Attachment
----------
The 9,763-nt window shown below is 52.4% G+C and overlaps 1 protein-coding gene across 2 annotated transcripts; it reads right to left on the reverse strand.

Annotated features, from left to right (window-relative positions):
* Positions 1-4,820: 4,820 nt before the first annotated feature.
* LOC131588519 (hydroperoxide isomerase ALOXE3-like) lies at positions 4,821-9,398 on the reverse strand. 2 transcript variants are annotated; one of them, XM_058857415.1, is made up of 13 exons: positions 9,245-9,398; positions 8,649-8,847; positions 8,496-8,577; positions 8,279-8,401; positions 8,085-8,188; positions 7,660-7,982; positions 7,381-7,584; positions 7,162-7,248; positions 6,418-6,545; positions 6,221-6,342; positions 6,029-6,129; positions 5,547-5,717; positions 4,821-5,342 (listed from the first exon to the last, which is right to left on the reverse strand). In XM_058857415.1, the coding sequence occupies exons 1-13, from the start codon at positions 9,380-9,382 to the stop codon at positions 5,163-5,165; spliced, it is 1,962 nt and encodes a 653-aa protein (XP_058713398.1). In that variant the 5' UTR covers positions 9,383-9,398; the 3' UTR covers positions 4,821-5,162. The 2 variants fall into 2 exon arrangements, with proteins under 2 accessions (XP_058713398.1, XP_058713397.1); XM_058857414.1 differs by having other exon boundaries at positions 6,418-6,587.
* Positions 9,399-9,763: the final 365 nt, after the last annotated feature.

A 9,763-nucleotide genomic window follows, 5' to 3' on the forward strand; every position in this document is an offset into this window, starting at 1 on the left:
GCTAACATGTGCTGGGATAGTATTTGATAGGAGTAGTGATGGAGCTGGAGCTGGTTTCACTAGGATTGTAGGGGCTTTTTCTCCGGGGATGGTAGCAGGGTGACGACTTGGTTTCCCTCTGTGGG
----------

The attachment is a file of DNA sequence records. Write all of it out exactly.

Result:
The 9,763-nt window shown below is 52.4% G+C and overlaps 1 protein-coding gene across 2 annotated transcripts; it reads right to left on the reverse strand.

Annotated features, from left to right (window-relative positions):
* Positions 1-4,820: 4,820 nt before the first annotated feature.
* LOC131588519 (hydroperoxide isomerase ALOXE3-like) lies at positions 4,821-9,398 on the reverse strand. 2 transcript variants are annotated; one of them, XM_058857415.1, is made up of 13 exons: positions 9,245-9,398; positions 8,649-8,847; positions 8,496-8,577; positions 8,279-8,401; positions 8,085-8,188; positions 7,660-7,982; positions 7,381-7,584; positions 7,162-7,248; positions 6,418-6,545; positions 6,221-6,342; positions 6,029-6,129; positions 5,547-5,717; positions 4,821-5,342 (listed from the first exon to the last, which is right to left on the reverse strand). In XM_058857415.1, the coding sequence occupies exons 1-13, from the start codon at positions 9,380-9,382 to the stop codon at positions 5,163-5,165; spliced, it is 1,962 nt and encodes a 653-aa protein (XP_058713398.1). In that variant the 5' UTR covers positions 9,383-9,398; the 3' UTR covers positions 4,821-5,162. The 2 variants fall into 2 exon arrangements, with proteins under 2 accessions (XP_058713398.1, XP_058713397.1); XM_058857414.1 differs by having other exon boundaries at positions 6,418-6,587.
* Positions 9,399-9,763: the final 365 nt, after the last annotated feature.

A 9,763-nucleotide genomic window follows, 5' to 3' on the forward strand; every position in this document is an offset into this window, starting at 1 on the left:
GCTAACATGTGCTGGGATAGTATTTGATAGGAGTAGTGATGGAGCTGGAGCTGGTTTCACTAGGATTGTAGGGGCTTTTTCTCCGGGGATGGTAGCAGGGTGACGACTTGGTTTCCCTCTGTGGG